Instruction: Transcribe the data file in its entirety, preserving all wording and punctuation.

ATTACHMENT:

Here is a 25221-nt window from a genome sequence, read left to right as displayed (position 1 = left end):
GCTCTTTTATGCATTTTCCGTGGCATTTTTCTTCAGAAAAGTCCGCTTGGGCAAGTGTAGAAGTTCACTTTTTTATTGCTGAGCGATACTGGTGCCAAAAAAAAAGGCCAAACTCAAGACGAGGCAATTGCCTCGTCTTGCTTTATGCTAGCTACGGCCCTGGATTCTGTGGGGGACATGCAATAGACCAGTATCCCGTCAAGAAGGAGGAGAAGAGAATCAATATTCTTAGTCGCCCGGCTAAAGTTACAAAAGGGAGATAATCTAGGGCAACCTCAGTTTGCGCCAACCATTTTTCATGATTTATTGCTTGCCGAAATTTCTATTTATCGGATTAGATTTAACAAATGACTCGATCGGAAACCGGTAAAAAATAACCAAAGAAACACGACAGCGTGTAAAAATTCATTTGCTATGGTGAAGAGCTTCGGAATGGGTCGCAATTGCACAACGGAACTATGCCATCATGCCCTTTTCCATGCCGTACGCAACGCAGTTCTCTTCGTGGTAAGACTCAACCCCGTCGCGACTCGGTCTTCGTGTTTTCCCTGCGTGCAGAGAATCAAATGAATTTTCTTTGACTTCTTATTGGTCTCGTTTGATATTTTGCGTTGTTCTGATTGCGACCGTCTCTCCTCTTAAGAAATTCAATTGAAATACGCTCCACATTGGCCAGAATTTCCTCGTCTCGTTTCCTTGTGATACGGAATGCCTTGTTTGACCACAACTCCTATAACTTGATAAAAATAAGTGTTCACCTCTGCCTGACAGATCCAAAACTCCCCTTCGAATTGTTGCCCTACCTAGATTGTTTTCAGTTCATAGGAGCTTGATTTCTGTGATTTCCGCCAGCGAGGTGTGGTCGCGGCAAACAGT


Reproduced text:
Here is a 25221-nt window from a genome sequence, read left to right as displayed (position 1 = left end):
GCTCTTTTATGCATTTTCCGTGGCATTTTTCTTCAGAAAAGTCCGCTTGGGCAAGTGTAGAAGTTCACTTTTTTATTGCTGAGCGATACTGGTGCCAAAAAAAAAGGCCAAACTCAAGACGAGGCAATTGCCTCGTCTTGCTTTATGCTAGCTACGGCCCTGGATTCTGTGGGGGACATGCAATAGACCAGTATCCCGTCAAGAAGGAGGAGAAGAGAATCAATATTCTTAGTCGCCCGGCTAAAGTTACAAAAGGGAGATAATCTAGGGCAACCTCAGTTTGCGCCAACCATTTTTCATGATTTATTGCTTGCCGAAATTTCTATTTATCGGATTAGATTTAACAAATGACTCGATCGGAAACCGGTAAAAAATAACCAAAGAAACACGACAGCGTGTAAAAATTCATTTGCTATGGTGAAGAGCTTCGGAATGGGTCGCAATTGCACAACGGAACTATGCCATCATGCCCTTTTCCATGCCGTACGCAACGCAGTTCTCTTCGTGGTAAGACTCAACCCCGTCGCGACTCGGTCTTCGTGTTTTCCCTGCGTGCAGAGAATCAAATGAATTTTCTTTGACTTCTTATTGGTCTCGTTTGATATTTTGCGTTGTTCTGATTGCGACCGTCTCTCCTCTTAAGAAATTCAATTGAAATACGCTCCACATTGGCCAGAATTTCCTCGTCTCGTTTCCTTGTGATACGGAATGCCTTGTTTGACCACAACTCCTATAACTTGATAAAAATAAGTGTTCACCTCTGCCTGACAGATCCAAAACTCCCCTTCGAATTGTTGCCCTACCTAGATTGTTTTCAGTTCATAGGAGCTTGATTTCTGTGATTTCCGCCAGCGAGGTGTGGTCGCGGCAAACAGT